LA><ART is collaborating with Ruben Ochoa on a public project with the support of Creative Capital. It is an intervention onto a freeway wall which serves as a site for cultural activity, creating a hybrid language inflected by familiar sites of cultural exchange in L.A.ųmurals, graffiti walls, and billboards.

Ruben Ochoa's series of
Freeway Wall Extractions are straight photographs with a sly perspective. Ochoa camouflages fragmented freeway concrete slabs in gentrified neighborhoods in L.A., encroaching upon and disrupting the suburban calm.

The project space at LAX will actualize a fragment of a freeway as a monumental concrete sculpture, in dialogue with the public project.

Lauri Firstenberg

What is the most memorable curatorial project you have ever encountered? What was important about it?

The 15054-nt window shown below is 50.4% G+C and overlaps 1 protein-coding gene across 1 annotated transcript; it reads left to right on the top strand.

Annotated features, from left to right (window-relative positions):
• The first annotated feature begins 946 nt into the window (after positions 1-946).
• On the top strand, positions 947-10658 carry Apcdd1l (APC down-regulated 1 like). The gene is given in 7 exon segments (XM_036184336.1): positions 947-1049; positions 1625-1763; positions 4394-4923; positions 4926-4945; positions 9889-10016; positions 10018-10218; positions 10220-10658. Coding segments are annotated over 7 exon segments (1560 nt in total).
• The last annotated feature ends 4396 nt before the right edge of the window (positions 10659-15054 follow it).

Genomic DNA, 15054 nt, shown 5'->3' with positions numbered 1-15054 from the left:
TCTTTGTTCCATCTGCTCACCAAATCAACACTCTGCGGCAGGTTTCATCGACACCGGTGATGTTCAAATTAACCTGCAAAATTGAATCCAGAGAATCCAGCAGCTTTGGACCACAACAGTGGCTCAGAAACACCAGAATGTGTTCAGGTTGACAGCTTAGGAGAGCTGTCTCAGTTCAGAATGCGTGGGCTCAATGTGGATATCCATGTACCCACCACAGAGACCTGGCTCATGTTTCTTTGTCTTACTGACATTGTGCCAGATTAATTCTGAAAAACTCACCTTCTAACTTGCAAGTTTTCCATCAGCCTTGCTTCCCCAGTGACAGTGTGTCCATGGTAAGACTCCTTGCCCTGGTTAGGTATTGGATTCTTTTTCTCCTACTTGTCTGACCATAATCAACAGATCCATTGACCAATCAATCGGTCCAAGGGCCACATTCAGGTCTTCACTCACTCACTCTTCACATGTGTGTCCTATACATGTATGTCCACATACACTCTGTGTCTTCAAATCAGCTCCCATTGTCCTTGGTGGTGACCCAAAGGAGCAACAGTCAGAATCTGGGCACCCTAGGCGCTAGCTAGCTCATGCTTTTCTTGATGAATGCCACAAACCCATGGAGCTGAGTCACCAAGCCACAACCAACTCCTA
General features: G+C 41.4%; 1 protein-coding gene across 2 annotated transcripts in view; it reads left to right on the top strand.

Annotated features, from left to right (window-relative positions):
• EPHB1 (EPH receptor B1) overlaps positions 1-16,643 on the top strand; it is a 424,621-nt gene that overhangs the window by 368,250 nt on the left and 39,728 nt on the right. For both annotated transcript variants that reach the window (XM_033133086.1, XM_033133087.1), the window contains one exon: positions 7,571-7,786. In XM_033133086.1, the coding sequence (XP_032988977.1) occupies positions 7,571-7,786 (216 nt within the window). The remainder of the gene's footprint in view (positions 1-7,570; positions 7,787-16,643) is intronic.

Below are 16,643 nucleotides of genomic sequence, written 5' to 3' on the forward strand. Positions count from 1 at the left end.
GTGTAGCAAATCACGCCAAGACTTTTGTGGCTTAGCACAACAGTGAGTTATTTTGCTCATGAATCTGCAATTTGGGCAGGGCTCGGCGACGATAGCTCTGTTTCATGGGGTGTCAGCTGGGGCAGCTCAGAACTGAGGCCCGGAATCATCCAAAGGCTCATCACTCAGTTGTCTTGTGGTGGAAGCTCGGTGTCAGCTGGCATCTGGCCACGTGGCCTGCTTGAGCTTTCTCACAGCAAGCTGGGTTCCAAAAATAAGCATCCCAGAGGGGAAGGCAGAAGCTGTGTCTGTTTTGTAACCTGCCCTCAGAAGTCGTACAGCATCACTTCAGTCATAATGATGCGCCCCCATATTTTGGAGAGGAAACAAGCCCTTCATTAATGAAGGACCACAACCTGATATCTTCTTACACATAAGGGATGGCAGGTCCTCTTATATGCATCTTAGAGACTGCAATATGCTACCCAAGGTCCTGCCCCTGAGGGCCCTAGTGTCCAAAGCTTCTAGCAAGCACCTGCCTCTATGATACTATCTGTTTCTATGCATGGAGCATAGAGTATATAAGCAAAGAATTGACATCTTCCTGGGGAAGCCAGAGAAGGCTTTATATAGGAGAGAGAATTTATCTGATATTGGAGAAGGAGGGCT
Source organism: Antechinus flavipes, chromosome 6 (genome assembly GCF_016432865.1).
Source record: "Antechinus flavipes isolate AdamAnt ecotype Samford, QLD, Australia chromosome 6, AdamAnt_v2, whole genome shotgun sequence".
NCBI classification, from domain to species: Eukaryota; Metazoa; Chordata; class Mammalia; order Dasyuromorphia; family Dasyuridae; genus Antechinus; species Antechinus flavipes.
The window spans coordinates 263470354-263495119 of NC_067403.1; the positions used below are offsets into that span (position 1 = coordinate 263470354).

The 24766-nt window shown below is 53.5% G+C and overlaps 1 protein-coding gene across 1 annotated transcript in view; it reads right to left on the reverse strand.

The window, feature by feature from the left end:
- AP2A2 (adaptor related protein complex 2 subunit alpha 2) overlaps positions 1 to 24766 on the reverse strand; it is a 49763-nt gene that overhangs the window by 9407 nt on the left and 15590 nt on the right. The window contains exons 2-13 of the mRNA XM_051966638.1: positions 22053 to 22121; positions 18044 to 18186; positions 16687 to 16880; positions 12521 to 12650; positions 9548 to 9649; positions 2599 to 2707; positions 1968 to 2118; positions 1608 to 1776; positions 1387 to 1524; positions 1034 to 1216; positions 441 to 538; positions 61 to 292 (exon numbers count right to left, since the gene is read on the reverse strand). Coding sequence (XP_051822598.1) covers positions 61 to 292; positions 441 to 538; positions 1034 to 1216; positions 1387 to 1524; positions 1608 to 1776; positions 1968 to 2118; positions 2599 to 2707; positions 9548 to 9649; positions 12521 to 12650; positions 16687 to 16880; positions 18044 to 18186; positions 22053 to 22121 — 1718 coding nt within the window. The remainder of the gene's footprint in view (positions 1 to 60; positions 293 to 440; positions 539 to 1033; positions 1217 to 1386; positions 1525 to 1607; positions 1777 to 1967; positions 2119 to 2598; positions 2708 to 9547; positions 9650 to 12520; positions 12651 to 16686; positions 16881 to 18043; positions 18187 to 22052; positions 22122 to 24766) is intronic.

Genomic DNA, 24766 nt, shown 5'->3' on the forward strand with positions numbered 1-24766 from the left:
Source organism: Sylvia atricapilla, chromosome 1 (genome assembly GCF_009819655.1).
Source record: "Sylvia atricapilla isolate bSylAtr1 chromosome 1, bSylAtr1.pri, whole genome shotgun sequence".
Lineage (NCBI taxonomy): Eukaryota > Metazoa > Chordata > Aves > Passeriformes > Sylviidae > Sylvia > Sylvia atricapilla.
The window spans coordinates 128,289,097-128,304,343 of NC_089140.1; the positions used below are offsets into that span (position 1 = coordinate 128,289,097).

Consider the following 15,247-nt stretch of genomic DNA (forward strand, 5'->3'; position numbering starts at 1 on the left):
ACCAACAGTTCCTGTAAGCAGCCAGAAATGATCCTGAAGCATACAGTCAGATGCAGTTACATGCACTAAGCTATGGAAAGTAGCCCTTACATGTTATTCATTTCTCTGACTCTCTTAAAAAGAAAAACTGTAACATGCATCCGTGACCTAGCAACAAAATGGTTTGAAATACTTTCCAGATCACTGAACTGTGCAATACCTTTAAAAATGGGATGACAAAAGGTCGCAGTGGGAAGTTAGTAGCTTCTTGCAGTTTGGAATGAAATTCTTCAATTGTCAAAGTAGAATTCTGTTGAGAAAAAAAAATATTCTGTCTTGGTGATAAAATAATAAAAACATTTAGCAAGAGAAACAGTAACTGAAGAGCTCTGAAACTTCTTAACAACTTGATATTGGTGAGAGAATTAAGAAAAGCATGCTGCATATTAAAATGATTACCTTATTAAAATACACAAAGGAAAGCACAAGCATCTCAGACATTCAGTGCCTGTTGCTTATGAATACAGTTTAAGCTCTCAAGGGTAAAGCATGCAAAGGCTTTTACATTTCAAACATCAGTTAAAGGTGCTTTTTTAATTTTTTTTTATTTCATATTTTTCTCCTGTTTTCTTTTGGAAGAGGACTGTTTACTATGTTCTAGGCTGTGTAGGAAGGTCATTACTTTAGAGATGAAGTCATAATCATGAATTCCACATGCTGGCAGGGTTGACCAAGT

Documenta 11 in Kassel, Germany, under the artistic direction of Okwui Enwezor. The curatorial process was framed collaboratively by a team of curators, academics, and writers (Mark Nash, Ute Meta Bauer, Sarat Maharaj, Suzanne Ghez, Carlos Basualdo, Octavio Zaya). This created a scenario where critical discussion was paramount. I have always held this mode of collaboration as a crucial model for my generation of curators.

Define your own curatorial practice and trajectory.

Modest, uninstitutional, independent.

An Image Bank for Everyday Revolutionary Life, a project I am co-curating with Anton Vidokle, is the most evolutionary and elusive project I have worked on to date. An Image Bank for Everyday Revolutionary Life is a multi-phase project that begins as an online photographic archive produced and presented by e-flux. It makes publicly available over five thousand images from the twentieth century for the first time. The source is the collection of Mexican muralist David Alfaro Siqueiros, who compiled the photographs over the course of his own extraordinary life.